Henry Kissinger, Bill Gates, and other luminaries steer a little-known organization that favors exploring a trade pact
The point of a draft is to help the worst teams get better, but the lottery pits the worst teams against the merely mediocre
Startup TrackingPoint sells a rifle with laser and computer technology that lets a novice hit moving targets 500 yards distant—then post the kill online
To extend Internet access throughout the world, Google may be working on balloon-based broadband transmitters
Helped by the Fed, it's very cheap to borrow money. This could end badly
Farmers reported their progress via Twitter and Instagram, using hashtags like #plant13
The film director has a site selling movie-themed T-shirts and memorabilia, as well as promoting a Bolivian liquor
The former Atlanta Falcons rusher enrolled in the Goizueta executive MBA program to gain credibility and confidence
The West's housing rebound is helping small companies while delinquency rates remain higher along the Eastern seaboard, says a new report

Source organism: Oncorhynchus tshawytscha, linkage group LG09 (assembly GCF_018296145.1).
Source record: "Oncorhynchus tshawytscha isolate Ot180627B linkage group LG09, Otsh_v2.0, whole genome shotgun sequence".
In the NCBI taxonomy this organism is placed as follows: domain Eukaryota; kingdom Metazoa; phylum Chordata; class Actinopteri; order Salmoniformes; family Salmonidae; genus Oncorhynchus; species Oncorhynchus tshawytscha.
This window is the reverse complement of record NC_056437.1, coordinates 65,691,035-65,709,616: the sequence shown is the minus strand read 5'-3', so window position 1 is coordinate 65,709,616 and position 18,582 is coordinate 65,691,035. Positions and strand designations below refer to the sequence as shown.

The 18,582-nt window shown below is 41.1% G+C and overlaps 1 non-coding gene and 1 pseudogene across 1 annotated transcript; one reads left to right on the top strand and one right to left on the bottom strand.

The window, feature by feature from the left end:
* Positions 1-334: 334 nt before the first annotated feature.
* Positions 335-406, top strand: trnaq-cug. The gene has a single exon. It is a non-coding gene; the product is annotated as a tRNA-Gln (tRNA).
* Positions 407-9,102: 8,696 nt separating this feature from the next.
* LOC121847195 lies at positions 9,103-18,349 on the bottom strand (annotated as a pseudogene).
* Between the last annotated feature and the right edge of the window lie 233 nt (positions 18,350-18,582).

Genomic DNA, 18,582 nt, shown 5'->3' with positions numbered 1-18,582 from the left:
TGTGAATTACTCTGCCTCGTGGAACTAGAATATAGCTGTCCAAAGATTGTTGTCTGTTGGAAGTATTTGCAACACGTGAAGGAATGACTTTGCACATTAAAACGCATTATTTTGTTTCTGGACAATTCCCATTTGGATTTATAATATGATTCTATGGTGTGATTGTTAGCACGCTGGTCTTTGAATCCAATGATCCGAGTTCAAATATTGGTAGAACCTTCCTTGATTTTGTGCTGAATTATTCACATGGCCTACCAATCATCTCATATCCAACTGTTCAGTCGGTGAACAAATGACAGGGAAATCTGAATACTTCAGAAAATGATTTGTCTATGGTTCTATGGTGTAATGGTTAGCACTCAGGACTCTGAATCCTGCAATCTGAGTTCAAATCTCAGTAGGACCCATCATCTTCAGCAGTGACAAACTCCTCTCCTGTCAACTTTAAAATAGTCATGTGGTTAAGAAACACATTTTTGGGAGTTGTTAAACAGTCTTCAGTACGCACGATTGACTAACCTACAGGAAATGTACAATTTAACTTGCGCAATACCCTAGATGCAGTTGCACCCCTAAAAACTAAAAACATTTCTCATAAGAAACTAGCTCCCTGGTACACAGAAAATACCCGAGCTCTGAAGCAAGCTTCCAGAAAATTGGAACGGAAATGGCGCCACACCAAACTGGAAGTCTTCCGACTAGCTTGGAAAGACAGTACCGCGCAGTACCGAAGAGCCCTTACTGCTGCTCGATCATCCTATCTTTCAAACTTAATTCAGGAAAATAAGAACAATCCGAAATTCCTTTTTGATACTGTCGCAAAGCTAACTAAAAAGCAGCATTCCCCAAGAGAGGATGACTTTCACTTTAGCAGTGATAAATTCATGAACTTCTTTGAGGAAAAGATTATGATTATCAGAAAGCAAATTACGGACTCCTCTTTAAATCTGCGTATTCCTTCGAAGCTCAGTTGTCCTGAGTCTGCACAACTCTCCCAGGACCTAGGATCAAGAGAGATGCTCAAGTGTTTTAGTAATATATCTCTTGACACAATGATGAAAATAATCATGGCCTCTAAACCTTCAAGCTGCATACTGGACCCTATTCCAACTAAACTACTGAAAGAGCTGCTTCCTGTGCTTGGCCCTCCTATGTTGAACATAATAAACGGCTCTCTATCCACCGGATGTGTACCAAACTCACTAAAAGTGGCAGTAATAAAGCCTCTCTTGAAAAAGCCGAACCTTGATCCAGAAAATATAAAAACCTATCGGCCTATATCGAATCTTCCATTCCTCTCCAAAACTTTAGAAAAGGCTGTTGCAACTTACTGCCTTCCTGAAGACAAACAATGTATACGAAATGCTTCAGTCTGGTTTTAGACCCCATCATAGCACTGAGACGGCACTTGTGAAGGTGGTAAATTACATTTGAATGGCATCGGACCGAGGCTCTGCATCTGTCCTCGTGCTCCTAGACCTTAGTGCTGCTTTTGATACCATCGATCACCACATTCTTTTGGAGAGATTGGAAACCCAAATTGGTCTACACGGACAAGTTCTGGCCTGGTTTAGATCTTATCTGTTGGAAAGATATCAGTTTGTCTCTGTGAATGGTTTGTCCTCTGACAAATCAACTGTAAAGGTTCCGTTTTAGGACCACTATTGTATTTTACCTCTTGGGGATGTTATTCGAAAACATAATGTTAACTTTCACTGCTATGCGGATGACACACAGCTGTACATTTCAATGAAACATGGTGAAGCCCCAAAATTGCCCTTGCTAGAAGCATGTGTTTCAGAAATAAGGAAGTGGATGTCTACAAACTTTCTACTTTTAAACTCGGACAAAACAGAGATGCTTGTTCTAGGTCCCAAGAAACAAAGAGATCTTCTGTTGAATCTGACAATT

Why it's important: Companies want tasteful art to cover their walls and adorn their lobbies, but some corporate buyers have been putting off purchases.
Outlook: Large corporate clients have gradually cut back art purchases over the past 12 or 18 months, says Michael Ingbar, owner of MFI Art Co. in New York, which focuses on midpriced art purchases for companies. "If they're laying off people, they're not going to buy art," Ingbar says. "Some of our biggest clients that used to buy a lot of artwork from us are not doing anything for more than a year." Still, he says, someone is always making money even in a downturn, and he says 2008 has been the best year since he started the company 31 years ago.